“The banks will do a serviceability assessment and quite realistically ask, ‘What if rates go up to 7%? How much can you afford to borrow?’” Marshall explains. “And that’s going to reduce people’s buying power by quite a bit.”

Unless house prices see some meaningful falls, one could easily feel the odds have been stacked against them.

Loan details

Rate change

Repayment change if rates go up

Worried about repayments? How to handle home loan rate hikes

Collage of a woman thinking about her budget.

Westpac warns we haven’t seen the last of all the rate rises, with the official cash rate projected to peak at 2.6% in February 2023 – 2.5% higher than it was just in April. However, in her concluding remarks, Michele Bullock tempered her more dire observations with some helpful grains of salt. 

“At the moment [...] unemployment is at its lowest level in nearly 50 years,” Bullock explains. “Having a job is the best way of ensuring that you can continue to meet repayments on your loan.”

So while wage growth may have stagnated, full employment is still a promising sign borrowers may yet weather the storm (without dropping us into a recession).

“How much the [Reserve Bank] Board decides to raise rates will depend on developments in the economy, including how borrowers respond to higher rates,” says Bullock. “This, along with the Board's assessment of the outlook for inflation, will be important considerations in deciding the size and timing of future interest rate increases.”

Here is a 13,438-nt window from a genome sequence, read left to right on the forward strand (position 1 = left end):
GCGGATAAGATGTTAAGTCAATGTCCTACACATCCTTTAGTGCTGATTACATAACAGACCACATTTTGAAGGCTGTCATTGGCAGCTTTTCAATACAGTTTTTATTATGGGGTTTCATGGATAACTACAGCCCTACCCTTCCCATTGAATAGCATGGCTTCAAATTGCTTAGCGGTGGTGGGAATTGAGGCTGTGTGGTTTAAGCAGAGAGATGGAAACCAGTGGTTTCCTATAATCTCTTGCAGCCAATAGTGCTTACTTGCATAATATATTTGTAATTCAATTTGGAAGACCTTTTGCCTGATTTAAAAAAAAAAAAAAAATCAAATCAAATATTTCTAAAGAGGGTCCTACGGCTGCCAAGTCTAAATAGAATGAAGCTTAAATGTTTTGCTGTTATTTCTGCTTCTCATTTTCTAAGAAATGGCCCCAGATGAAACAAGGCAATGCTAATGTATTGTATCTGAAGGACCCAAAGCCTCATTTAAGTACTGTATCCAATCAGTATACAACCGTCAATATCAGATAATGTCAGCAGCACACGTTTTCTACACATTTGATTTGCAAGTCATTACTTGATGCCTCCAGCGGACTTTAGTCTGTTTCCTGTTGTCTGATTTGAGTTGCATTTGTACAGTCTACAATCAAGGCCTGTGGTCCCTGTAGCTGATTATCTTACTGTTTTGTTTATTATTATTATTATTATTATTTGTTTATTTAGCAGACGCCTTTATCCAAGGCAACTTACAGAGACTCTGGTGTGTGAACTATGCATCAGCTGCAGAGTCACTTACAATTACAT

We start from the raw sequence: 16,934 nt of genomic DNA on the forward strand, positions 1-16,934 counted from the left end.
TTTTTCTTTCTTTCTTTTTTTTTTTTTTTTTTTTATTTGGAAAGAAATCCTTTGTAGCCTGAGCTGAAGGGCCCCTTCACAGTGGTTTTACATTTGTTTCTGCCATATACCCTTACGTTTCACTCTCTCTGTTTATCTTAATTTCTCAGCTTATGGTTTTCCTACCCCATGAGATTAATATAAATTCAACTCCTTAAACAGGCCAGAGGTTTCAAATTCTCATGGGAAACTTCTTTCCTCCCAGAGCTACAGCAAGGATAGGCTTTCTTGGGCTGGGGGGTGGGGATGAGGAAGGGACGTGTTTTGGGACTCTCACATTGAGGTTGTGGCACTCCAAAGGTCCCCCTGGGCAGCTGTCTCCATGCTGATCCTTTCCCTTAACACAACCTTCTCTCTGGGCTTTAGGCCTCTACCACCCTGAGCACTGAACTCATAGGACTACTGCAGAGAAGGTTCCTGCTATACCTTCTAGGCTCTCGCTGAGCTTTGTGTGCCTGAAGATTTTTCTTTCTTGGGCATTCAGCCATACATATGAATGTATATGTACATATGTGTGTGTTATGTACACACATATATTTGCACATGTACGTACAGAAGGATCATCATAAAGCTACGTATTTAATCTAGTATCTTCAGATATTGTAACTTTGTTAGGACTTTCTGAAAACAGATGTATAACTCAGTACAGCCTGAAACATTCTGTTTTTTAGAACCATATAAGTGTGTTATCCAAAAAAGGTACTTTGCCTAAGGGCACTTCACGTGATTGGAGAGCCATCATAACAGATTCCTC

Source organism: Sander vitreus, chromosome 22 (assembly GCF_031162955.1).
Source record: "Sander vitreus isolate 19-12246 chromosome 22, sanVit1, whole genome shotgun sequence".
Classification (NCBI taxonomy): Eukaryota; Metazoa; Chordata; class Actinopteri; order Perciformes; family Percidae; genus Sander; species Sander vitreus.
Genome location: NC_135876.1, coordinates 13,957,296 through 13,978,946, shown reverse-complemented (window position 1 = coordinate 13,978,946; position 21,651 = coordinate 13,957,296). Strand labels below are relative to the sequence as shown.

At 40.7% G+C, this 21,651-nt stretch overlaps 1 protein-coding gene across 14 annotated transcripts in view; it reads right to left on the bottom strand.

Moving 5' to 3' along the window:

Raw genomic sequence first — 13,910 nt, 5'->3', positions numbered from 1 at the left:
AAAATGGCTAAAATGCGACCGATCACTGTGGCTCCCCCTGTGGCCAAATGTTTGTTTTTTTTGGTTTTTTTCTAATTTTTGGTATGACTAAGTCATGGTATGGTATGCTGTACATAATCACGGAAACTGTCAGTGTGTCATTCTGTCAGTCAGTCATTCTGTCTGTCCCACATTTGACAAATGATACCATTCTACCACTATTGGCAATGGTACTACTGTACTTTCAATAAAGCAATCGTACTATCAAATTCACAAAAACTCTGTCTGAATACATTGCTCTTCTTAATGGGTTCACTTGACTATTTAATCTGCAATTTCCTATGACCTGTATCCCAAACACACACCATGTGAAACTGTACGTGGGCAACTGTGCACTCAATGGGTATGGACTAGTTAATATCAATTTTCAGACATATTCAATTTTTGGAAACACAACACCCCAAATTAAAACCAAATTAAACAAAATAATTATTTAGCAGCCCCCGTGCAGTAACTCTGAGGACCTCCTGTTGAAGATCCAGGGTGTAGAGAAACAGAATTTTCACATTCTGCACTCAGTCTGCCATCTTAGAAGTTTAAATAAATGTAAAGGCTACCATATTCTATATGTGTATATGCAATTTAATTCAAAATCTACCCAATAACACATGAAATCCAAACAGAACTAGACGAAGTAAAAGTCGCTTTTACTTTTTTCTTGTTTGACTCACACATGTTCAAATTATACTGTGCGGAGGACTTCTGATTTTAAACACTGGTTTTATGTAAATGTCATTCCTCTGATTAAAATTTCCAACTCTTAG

In the meantime, there are a few helpful workarounds borrowers can employ to keep things smooth sailing, including taking full advantage of their offset account – or if they don’t have one, switching to a home loan that does.

On the hunt for a home loan? Here are some top-notch refinance home loan offers to check out.

Compare refinance rate home loans - last updated 13 August 2022

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    3.14% p.a. variable
    3.06% p.a.

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    interest rate
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    Initial monthly repayment
    3.29% p.a. variable
    3.33% p.a.

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    <60% LVR, Owner Occupier, Principal & Interest

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    Initial monthly repayment
    3.79% p.a. variable
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* WARNING: This comparison rate applies only to the example or examples given. Different amounts and terms will result in different comparison rates. Costs such as redraw fees or early repayment fees, and cost savings such as fee waivers, are not included in the comparison rate but may influence the cost of the loan. The comparison rate displayed is for a secured loan with monthly principal and interest repayments for $150,000 over 25 years.

** Initial monthly repayment figures are estimates only, based on the advertised rate, loan amount and term entered. Rates, fees and charges and therefore the total cost of the loan may vary depending on your loan amount, loan term, and credit history. Actual repayments will depend on your individual circumstances and interest rate changes.